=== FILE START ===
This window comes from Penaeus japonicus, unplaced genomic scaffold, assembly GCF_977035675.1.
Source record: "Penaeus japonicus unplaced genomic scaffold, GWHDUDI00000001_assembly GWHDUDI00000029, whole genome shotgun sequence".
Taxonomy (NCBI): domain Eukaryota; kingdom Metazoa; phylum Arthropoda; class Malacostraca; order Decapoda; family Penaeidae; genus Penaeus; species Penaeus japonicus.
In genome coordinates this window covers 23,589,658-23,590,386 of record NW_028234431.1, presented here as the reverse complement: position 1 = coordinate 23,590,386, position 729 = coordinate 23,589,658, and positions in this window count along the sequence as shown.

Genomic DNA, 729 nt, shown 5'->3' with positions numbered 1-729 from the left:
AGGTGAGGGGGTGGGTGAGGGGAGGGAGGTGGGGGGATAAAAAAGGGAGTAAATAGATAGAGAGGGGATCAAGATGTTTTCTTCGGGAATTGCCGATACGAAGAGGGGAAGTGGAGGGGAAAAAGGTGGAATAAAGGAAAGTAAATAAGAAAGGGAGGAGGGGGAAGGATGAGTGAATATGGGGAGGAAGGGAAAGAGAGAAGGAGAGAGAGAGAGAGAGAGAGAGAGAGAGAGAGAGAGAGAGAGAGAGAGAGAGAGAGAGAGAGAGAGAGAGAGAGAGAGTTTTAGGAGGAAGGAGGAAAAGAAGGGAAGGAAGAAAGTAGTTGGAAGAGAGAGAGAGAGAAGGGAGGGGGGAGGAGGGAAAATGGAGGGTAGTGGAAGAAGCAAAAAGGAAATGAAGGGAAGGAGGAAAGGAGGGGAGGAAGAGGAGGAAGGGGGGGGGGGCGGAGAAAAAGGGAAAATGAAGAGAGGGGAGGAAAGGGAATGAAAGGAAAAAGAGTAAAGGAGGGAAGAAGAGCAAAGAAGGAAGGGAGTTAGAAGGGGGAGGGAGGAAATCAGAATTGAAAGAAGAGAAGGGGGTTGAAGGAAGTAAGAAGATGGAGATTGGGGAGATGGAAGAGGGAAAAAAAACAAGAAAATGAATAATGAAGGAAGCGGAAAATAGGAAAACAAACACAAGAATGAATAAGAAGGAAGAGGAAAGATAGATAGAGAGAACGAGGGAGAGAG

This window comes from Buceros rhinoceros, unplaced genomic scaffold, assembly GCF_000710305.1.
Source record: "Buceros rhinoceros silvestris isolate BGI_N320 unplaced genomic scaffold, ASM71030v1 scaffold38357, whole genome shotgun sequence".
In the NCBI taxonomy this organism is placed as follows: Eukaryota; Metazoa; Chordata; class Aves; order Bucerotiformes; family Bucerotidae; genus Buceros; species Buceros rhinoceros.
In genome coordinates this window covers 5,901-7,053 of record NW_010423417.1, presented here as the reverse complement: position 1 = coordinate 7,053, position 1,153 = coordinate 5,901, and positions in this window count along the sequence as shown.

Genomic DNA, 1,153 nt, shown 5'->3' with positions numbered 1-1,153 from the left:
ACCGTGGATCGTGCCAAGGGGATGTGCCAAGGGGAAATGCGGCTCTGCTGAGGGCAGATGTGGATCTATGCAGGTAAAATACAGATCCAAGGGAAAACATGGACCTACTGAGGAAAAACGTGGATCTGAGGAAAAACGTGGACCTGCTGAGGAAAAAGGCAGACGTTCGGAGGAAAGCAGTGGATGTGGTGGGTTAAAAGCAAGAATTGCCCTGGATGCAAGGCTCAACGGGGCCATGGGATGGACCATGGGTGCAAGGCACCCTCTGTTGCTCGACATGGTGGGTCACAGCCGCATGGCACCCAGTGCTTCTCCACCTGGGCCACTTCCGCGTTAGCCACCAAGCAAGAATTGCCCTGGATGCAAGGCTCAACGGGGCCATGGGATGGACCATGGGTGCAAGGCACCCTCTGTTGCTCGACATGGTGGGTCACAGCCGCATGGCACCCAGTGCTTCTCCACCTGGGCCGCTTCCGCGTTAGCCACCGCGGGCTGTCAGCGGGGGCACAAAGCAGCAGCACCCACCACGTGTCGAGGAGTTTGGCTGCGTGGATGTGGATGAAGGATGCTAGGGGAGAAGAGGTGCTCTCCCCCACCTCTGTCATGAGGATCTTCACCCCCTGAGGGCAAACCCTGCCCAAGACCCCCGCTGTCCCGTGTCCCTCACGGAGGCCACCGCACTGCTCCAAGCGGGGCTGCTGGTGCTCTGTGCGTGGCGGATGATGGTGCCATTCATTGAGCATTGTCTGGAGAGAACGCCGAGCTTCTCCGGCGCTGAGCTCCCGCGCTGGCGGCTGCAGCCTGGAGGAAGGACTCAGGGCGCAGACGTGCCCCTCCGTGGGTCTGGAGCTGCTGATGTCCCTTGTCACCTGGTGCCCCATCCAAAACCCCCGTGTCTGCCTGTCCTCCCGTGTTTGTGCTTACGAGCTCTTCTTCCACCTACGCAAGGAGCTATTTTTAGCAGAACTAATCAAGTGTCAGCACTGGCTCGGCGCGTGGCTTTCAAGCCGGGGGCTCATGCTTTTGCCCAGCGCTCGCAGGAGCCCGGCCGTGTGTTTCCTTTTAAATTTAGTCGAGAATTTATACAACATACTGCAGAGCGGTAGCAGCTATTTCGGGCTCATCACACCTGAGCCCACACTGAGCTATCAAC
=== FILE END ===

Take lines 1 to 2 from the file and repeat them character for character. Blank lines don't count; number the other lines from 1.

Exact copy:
This window comes from Penaeus japonicus, unplaced genomic scaffold, assembly GCF_977035675.1.
Source record: "Penaeus japonicus unplaced genomic scaffold, GWHDUDI00000001_assembly GWHDUDI00000029, whole genome shotgun sequence".